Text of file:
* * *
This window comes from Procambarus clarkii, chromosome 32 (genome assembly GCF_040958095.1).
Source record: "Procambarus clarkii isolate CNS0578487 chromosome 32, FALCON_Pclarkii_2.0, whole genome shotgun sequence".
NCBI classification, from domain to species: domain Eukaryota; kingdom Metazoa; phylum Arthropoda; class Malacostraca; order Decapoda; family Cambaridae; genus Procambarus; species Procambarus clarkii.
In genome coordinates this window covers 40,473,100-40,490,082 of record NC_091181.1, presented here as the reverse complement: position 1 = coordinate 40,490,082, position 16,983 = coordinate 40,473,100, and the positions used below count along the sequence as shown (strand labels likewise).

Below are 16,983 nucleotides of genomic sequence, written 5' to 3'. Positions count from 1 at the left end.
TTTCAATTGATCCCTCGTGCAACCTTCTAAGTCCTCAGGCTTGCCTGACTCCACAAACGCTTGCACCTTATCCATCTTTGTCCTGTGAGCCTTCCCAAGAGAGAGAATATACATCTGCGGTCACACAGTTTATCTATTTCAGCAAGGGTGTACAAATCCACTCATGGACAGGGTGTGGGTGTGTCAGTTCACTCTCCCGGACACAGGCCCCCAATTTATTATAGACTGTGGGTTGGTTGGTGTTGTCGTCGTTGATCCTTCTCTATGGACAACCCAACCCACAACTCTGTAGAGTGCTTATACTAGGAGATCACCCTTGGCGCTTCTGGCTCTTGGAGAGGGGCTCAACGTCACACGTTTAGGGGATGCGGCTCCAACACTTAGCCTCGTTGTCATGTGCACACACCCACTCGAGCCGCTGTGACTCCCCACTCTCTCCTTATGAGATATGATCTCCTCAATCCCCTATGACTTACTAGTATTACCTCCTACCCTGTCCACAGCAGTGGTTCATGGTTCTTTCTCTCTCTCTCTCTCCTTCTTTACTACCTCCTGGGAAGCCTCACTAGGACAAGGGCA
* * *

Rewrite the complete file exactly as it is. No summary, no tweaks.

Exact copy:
This window comes from Procambarus clarkii, chromosome 32 (genome assembly GCF_040958095.1).
Source record: "Procambarus clarkii isolate CNS0578487 chromosome 32, FALCON_Pclarkii_2.0, whole genome shotgun sequence".
NCBI classification, from domain to species: domain Eukaryota; kingdom Metazoa; phylum Arthropoda; class Malacostraca; order Decapoda; family Cambaridae; genus Procambarus; species Procambarus clarkii.
In genome coordinates this window covers 40,473,100-40,490,082 of record NC_091181.1, presented here as the reverse complement: position 1 = coordinate 40,490,082, position 16,983 = coordinate 40,473,100, and the positions used below count along the sequence as shown (strand labels likewise).

Below are 16,983 nucleotides of genomic sequence, written 5' to 3'. Positions count from 1 at the left end.
TTTCAATTGATCCCTCGTGCAACCTTCTAAGTCCTCAGGCTTGCCTGACTCCACAAACGCTTGCACCTTATCCATCTTTGTCCTGTGAGCCTTCCCAAGAGAGAGAATATACATCTGCGGTCACACAGTTTATCTATTTCAGCAAGGGTGTACAAATCCACTCATGGACAGGGTGTGGGTGTGTCAGTTCACTCTCCCGGACACAGGCCCCCAATTTATTATAGACTGTGGGTTGGTTGGTGTTGTCGTCGTTGATCCTTCTCTATGGACAACCCAACCCACAACTCTGTAGAGTGCTTATACTAGGAGATCACCCTTGGCGCTTCTGGCTCTTGGAGAGGGGCTCAACGTCACACGTTTAGGGGATGCGGCTCCAACACTTAGCCTCGTTGTCATGTGCACACACCCACTCGAGCCGCTGTGACTCCCCACTCTCTCCTTATGAGATATGATCTCCTCAATCCCCTATGACTTACTAGTATTACCTCCTACCCTGTCCACAGCAGTGGTTCATGGTTCTTTCTCTCTCTCTCTCTCCTTCTTTACTACCTCCTGGGAAGCCTCACTAGGACAAGGGCA